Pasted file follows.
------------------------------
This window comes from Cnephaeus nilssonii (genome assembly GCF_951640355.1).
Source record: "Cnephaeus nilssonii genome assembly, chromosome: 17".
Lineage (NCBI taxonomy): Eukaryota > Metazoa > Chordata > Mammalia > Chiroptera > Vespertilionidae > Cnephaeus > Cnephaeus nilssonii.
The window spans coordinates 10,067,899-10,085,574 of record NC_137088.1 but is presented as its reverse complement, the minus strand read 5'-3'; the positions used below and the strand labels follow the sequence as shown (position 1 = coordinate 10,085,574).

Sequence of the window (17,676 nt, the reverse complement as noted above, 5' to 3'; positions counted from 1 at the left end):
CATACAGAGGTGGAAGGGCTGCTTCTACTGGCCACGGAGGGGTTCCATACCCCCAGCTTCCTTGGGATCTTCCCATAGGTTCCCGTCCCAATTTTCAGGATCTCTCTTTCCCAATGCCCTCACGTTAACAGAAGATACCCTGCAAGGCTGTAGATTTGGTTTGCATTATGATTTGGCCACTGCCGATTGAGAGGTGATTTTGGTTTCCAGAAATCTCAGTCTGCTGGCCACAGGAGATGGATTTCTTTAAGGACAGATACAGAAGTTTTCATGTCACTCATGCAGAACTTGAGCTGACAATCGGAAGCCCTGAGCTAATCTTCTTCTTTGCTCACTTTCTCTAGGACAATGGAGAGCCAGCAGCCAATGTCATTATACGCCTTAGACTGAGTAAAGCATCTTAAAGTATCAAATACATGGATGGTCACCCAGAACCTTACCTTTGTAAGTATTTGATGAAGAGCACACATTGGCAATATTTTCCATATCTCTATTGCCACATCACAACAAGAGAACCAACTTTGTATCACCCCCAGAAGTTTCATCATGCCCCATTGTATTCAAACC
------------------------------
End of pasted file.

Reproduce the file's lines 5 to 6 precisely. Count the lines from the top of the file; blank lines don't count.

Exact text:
Sequence of the window (17,676 nt, the reverse complement as noted above, 5' to 3'; positions counted from 1 at the left end):
CATACAGAGGTGGAAGGGCTGCTTCTACTGGCCACGGAGGGGTTCCATACCCCCAGCTTCCTTGGGATCTTCCCATAGGTTCCCGTCCCAATTTTCAGGATCTCTCTTTCCCAATGCCCTCACGTTAACAGAAGATACCCTGCAAGGCTGTAGATTTGGTTTGCATTATGATTTGGCCACTGCCGATTGAGAGGTGATTTTGGTTTCCAGAAATCTCAGTCTGCTGGCCACAGGAGATGGATTTCTTTAAGGACAGATACAGAAGTTTTCATGTCACTCATGCAGAACTTGAGCTGACAATCGGAAGCCCTGAGCTAATCTTCTTCTTTGCTCACTTTCTCTAGGACAATGGAGAGCCAGCAGCCAATGTCATTATACGCCTTAGACTGAGTAAAGCATCTTAAAGTATCAAATACATGGATGGTCACCCAGAACCTTACCTTTGTAAGTATTTGATGAAGAGCACACATTGGCAATATTTTCCATATCTCTATTGCCACATCACAACAAGAGAACCAACTTTGTATCACCCCCAGAAGTTTCATCATGCCCCATTGTATTCAAACC